No matter how hard someone tries to keep a 'list' of rules, it is only a matter of time before one or more are violated or overlooked.
So God brought out His 'honor system' .  The New Covenant.
Jesus cleared away the sin question, by His own sacrifice providing the payment due so man could find 'free' forgiveness.  Free simply by sincerely desiring it and a willingness to 'sin no more'.

God says of His New Covenant -  "But this shall be the covenant that I will make with the house of Israel; After those days, (after the Old Covenant)  saith the LORD, I will put my law in their inward parts, and write it in their hearts; and will be their God, and they shall be my people."  Jer. 31:33

God said, "I have put my law into your hearts/consciences to  know  what is right and what is wrong ...  I give you now only one covering 'law'   - the law of love.  "If you love the Lord your God and your neighbour as yourself" (Luke 10:27) you will  in everything you do be pleasing before Me.   There is no 'sin' possible under the law of love.  "He who loves his brother abides in the light, and there is no occasion of stumbling in him". I Jn. 2:10

But just like the little boys who thought that they could do as they pleased since there was no 'list' so also believers are held to a higher standard.  Living by the law of love means a 24/7 lifestyle of an obedient heart.

May we agree with Paul's prayer ... "And the Lord make you to increase and abound in love one toward another, and toward all men, even as we do toward you:"  I Th. 3:12
When  one day we stand before our Lord on 'graduation day' , may we be found  perfect in His righteousness, having walked in obedience to the commandments of God because we loved God and truly loved each other.


Thoughts on Life and Millinery. said...

Watching societies add rule after rule and law after law with increased lawlessness and distain for God....

Anneliese said...

In The End of Religion, Bruxy Cavey talks about religion being a way for man to reach to God (by rules) Many people today think that religion is a list of do's and dont's - impssible to follow. Whereas, as you pointed out, God did away with that. Not that there is no law, but He knows we will never be perfect and has allowed for grace to cover our sin if we repent, resulting in a relationship based on love, not fear.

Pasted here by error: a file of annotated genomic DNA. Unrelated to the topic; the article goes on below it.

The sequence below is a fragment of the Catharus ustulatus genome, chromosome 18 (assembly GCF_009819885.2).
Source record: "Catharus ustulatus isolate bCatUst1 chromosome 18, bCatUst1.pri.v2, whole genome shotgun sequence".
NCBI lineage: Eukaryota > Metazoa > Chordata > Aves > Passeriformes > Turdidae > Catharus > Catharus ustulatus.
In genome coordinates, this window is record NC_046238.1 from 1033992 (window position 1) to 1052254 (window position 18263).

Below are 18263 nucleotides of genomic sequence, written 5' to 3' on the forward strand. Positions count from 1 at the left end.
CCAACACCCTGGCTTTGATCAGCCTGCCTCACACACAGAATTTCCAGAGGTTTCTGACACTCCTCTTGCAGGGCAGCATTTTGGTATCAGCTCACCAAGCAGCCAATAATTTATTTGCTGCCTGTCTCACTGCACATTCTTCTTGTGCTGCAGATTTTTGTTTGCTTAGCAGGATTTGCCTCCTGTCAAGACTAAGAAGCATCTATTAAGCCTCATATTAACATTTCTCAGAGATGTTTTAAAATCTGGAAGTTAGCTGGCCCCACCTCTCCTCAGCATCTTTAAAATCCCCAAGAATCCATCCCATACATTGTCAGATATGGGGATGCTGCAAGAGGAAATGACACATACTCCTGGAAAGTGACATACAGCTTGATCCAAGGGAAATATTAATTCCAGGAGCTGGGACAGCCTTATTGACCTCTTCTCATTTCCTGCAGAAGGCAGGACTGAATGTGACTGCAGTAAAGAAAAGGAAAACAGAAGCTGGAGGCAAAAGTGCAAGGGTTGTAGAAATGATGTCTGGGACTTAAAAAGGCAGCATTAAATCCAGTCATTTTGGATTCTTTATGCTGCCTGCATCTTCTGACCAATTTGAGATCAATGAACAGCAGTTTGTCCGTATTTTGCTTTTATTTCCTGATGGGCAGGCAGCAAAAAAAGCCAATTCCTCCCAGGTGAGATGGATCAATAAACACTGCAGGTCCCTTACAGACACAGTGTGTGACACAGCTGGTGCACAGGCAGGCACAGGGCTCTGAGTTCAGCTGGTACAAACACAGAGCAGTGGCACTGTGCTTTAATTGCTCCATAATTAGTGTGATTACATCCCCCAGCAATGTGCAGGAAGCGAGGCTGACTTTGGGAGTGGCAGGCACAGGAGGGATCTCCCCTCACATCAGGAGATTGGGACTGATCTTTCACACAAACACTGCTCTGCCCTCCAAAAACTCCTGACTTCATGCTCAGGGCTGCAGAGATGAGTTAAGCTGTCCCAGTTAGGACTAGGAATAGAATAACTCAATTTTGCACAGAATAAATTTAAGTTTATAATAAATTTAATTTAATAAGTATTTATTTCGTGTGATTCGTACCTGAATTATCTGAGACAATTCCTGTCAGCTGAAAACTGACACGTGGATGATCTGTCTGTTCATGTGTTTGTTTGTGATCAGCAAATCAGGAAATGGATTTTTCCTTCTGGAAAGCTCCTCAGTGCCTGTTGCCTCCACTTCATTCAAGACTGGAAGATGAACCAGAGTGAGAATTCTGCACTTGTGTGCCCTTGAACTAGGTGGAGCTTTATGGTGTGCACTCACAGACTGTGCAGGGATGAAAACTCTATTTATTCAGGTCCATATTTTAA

Eve said...

I just found your blog and thank you for what you have written and your heart after the Good Lord.
I do pray that you will continue on in the love and not slip back to legalism wrote, "But just like the little boys who thought that they could do as they pleased since there was no 'list' so also believers are held to a higher standard. Living by the law of love means a 24/7 lifestyle of an obedient heart. "--where in scripture does it say that we as believers are held to a higher standard?------something to ponder in your journey. Stay free friend, Christ has already paid it all.

Julie said...

Eve, thank you for visiting my blog and for leaving your comment.
Allow me to clarify -- I do not ever want to be guilty of 'legalism' and do not believe that I am.
What I believe is that the 'list of the law' is based on duty, while the law of love is a life style of a heart of someone fully surrendered to God. "So likewise, whoever of you does not forsake all that he has cannot be My disciple" Luke 14:33
You ask where in scripture it says that we believers are held to a higher standard... Did Jesus not made a point of teaching that the New Covenant called believers to a higher standard than the 'duty' requirements of the law?
Jesus several times quoted the 'law' and then said .."but I say unto you.." For example the law said "Do not murder", but Jesus said even hating in our heart was already committing the sin.
See Matt.5:21-22, 5:27-28, 5:33-34, 5:31-32, 5:38-39, 5:43-44,
I hope that explains my point..and satisfies you that I am not being legalistic.
Blessings on you!